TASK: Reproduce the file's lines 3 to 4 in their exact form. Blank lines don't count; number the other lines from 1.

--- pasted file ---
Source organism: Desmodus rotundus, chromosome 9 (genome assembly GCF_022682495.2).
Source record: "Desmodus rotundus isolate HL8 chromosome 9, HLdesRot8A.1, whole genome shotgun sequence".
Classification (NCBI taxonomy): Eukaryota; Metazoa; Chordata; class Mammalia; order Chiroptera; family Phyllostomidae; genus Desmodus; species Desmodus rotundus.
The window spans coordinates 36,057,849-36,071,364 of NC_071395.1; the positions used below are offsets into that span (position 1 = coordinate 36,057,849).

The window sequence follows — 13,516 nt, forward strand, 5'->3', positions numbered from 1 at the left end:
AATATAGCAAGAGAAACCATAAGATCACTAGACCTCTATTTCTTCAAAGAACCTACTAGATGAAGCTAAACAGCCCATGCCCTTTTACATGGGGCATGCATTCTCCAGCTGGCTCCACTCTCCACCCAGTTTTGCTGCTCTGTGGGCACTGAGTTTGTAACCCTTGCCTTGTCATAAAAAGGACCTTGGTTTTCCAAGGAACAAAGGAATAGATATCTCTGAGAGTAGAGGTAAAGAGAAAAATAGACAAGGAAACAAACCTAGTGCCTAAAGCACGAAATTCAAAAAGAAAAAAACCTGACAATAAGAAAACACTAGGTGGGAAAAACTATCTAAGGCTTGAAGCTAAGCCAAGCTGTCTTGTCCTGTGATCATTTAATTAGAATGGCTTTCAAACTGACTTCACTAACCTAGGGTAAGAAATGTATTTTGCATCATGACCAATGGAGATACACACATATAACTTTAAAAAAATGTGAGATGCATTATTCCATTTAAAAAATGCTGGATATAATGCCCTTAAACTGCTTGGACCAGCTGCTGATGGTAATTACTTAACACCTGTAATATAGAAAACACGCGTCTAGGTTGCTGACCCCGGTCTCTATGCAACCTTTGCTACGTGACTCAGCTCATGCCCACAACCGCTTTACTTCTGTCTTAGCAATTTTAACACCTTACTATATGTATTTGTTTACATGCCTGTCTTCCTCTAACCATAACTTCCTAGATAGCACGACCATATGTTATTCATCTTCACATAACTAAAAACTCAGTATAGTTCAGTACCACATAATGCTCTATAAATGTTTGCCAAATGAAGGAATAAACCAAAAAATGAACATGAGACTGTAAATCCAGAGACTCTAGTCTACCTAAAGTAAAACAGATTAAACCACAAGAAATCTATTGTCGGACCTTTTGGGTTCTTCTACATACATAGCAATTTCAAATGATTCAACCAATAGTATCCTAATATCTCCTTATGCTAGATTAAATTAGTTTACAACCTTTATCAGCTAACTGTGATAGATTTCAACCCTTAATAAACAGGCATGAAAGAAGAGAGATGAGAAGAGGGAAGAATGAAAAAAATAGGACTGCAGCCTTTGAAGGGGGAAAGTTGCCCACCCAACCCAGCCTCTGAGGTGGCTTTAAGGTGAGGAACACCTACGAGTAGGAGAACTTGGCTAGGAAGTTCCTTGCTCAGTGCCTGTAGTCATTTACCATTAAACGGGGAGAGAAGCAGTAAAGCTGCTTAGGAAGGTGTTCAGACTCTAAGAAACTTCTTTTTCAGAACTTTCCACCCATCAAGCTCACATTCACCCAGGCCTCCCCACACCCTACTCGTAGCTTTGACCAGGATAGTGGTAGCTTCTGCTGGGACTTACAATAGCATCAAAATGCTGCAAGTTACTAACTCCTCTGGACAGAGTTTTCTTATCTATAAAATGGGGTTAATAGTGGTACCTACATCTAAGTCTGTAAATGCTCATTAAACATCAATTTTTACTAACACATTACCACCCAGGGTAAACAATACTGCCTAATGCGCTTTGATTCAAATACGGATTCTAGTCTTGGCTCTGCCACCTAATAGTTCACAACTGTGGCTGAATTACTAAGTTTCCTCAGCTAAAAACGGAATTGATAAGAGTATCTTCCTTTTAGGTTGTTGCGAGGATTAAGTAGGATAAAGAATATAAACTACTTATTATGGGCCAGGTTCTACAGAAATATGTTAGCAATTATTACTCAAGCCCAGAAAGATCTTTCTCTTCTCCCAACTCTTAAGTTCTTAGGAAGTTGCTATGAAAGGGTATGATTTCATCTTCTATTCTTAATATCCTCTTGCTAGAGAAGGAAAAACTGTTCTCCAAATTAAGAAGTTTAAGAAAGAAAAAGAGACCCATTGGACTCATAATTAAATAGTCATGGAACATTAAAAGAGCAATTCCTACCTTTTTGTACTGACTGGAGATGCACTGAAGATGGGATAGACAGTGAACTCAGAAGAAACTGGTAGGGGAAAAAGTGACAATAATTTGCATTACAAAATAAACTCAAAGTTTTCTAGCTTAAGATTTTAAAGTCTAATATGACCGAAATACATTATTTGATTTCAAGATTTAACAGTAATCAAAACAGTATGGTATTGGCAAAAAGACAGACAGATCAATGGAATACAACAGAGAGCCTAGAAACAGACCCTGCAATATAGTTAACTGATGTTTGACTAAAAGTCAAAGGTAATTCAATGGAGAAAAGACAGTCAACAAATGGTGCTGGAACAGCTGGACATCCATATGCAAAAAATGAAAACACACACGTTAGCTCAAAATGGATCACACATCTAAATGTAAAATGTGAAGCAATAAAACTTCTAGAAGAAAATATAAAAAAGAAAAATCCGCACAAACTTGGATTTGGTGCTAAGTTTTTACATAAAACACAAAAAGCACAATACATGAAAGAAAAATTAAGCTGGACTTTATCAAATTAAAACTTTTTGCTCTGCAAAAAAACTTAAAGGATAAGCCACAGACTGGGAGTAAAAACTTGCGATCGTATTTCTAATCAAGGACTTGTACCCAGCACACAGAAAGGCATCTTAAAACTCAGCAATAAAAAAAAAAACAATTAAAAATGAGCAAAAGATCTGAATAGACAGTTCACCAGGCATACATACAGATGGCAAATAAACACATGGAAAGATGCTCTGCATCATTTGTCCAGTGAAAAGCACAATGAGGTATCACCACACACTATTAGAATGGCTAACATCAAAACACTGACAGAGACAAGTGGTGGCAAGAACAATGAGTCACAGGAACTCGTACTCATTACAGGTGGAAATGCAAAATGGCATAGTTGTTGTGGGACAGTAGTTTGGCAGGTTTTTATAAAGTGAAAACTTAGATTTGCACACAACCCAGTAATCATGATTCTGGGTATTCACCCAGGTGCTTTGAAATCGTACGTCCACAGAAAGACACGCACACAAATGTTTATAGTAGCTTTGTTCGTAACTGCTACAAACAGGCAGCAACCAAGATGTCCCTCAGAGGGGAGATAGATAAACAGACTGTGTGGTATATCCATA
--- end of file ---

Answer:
Classification (NCBI taxonomy): Eukaryota; Metazoa; Chordata; class Mammalia; order Chiroptera; family Phyllostomidae; genus Desmodus; species Desmodus rotundus.
The window spans coordinates 36,057,849-36,071,364 of NC_071395.1; the positions used below are offsets into that span (position 1 = coordinate 36,057,849).